Michael Neill: 'Romaine Tragedie': The Designs of Titus Andronicus
Crystal Bartolovich: Romeo and Juliet as Event
Emily Bartels: Julius Caesar: Making History
Catherine Belsey: The Question of Hamlet
Ian Smith: Seeing Blackness, Reading Race in Othello
Leah S. Marcus: King Lear and the Death of the World
Andrew J. Power: 'O horror! horror! horror!' Macbeth and the Gothic
Bernhard Klein: Antony and Cleopatra
David Schalkwyk: Coriolanus: A Tragedy of Language

IV: Stage and Screen
Tiffany Stern: Early Modern Tragedy and Performance
Peter Holland: Performing Shakespearean Tragedy, 1660-1780
Russell Jackson: Staging Shakespearean Tragedy: the Nineteenth Century
Bridget Escolme: Tragedy in Twentieth and Twenty-first Century Theatre Production: Hamlet, Lear, and the Politics of Intimacy
Courtney Lehmann: Ontological Shivers: The Cinematic Afterlives of Romeo and Juliet
Douglas Lanier: Hamlet: Tragedy and Film Adaptation
Sujata Iyengar: Intermediated Bodies and Bodies of Media: Screen Othellos
Macdonald P. Jackson: Screening the Tragedies King Lear
Katherine Rowe: Macbeth on Changing Screens
Sarah Hatchuel & Nathalie Vienne-Guerin: The Roman Plays on Screen: Autonomy, Serialization, Conflation
Peter Byrne: 'The Bowe of Ulysses': Reworking the Tragedies of Shakespeare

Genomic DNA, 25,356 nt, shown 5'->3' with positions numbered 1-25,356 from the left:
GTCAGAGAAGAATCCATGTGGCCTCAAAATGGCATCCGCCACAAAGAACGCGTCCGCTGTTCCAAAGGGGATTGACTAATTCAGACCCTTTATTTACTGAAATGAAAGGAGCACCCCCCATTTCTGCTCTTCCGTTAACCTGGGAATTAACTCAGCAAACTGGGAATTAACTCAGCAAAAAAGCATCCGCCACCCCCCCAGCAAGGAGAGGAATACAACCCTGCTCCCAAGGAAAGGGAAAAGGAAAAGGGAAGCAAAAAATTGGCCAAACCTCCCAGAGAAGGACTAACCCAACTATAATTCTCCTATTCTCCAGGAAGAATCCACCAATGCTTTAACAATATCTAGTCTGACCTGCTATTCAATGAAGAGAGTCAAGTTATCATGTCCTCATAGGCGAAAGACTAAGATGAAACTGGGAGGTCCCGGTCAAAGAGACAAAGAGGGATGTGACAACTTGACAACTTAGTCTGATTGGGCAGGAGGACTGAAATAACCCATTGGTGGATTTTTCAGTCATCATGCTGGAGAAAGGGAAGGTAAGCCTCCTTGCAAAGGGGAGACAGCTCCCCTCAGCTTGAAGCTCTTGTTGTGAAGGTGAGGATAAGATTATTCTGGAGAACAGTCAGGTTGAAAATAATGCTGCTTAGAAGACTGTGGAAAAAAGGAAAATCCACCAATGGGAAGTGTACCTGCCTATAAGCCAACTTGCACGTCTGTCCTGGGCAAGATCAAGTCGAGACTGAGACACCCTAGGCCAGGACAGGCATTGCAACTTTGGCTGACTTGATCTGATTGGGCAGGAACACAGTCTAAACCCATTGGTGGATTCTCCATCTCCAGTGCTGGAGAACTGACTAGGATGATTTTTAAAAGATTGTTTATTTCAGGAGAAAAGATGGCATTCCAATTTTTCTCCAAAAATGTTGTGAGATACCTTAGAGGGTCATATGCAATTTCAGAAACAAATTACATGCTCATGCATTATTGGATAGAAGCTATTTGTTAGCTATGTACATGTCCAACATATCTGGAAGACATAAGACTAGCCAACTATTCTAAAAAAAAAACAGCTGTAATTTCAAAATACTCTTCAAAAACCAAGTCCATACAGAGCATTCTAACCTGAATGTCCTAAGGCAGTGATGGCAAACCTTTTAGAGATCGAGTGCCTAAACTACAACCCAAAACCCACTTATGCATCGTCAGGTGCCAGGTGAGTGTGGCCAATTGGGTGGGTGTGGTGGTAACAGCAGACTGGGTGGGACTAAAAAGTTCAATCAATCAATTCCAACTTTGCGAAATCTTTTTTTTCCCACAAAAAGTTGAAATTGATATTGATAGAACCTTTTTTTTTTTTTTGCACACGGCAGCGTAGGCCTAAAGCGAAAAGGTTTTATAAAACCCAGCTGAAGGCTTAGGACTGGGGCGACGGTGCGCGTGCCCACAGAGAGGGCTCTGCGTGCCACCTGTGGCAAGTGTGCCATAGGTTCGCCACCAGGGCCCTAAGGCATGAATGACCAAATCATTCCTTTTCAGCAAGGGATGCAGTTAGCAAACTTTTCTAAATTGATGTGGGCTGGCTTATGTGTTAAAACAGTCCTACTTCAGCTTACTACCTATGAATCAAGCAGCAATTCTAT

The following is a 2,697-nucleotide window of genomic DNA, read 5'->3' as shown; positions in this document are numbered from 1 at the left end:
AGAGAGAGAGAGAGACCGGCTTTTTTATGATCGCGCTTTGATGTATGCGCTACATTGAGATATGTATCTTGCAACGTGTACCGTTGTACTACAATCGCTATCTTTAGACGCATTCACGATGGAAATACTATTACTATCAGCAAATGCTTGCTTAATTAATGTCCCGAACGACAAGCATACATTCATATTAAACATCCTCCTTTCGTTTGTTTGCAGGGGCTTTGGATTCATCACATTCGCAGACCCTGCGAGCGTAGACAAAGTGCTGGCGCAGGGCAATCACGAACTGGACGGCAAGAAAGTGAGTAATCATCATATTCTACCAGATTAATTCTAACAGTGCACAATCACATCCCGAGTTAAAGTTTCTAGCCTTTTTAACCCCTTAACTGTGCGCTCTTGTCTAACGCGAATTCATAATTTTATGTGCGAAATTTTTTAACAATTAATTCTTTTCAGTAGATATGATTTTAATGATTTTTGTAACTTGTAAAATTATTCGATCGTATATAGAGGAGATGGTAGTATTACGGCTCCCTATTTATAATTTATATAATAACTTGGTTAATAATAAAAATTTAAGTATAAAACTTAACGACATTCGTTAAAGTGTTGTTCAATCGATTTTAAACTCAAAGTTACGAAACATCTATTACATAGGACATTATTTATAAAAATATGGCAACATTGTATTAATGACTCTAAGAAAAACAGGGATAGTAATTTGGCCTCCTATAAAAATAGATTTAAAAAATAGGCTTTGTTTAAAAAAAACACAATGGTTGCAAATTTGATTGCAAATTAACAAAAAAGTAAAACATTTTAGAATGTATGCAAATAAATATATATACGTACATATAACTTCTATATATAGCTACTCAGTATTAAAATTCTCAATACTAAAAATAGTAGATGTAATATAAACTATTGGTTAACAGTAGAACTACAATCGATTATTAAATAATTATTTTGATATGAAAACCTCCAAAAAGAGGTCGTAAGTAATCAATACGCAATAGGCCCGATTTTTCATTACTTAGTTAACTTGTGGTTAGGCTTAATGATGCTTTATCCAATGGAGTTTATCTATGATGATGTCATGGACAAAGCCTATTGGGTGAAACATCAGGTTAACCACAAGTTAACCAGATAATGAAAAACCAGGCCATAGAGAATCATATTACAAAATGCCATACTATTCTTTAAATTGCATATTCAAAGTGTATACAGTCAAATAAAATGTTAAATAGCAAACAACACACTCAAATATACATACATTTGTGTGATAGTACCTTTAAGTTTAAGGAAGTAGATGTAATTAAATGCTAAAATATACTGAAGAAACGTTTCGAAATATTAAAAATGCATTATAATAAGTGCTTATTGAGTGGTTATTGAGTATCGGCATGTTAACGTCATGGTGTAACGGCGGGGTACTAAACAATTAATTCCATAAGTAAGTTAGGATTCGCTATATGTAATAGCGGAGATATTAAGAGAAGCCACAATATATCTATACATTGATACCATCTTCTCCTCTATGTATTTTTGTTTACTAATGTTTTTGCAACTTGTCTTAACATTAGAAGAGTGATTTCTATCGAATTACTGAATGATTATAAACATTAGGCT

William Germano: Shakespeare's Tragedies on the Operatic Stage

V. The Tragedies Worldwide
i. European Responses
Shaul Bassi: The Tragedies in Italy
Andreas Hofele: The Tragedies in Germany
Pascale Drouet & Nathalie Rivere de Carles: French Receptions of Shakespearean Tragedy: Between Liberty And Memory
Pavel Drabek: Eastern Europe
John Givens: In equal scale weighing delight and dole: Shakespearean Tragedy in Russia
ii. The Wider World
Gay Smith: Shakespearean Tragedy in the Nineteenth Century United States: the case of Julius Caesar
Mark Houlahan: Unsettling the Bard: Australasia and the Pacific
Colette Gordon, Daniel Roux and David Schalkwyk: Shakespeare's Tragedies in Southern Africa
Araham Oz: In Blood Stepped in: Tragedy and the Modern Israelites
Khalid Amine: Shakespeare's Tragedies in North Africa and the Arab World
Margarida Gandara Rauen & Alfredo Modenessi: Shakespearean Tragedy in Latin America and the Caribbean
Poonam Trivedi: Shakespearean Tragedy in India: politics of genre / or how newness entered Indian literary culture
Alex Huang: 'It is the east': Shakespearean Tragedies in East Asia


Michael Neill is Professor in Early Modern Literature at the University of Kent and Emeritus Professor of English at the University of Auckland. He is the author of Issues of Death (1997) and Putting History to the Question (2000). He has edited Anthony and Cleopatra (1994) and Othello (2006) for the Oxford Shakespeare. ; David Schalkwyk is currently Academic Director of Global Shakespeare, a joint venture between Queen Mary and the University of Warwick. He was formerly Director of Research at the Folger Shakespeare Library in Washington D.C. and editor of the Shakespeare Quarterly. Before that he was Professor of English at the University of Cape Town, where he held the positions of Head of Department and Deputy Dean in the faculty of the Humanities. His books include Speech and Performance in Shakespeare's Sonnets and Plays (Cambridge, 2002), Literature and the Touch of the Real (Delaware, 2004), and Shakespeare, Love and Service (Cambridge, 2008). His most recent book is Hamlet's Dreams: The Robben Island Shakespeare, published in 2013 by the Arden Shakespeare. He has just completed a monograph on love in Shakespeare.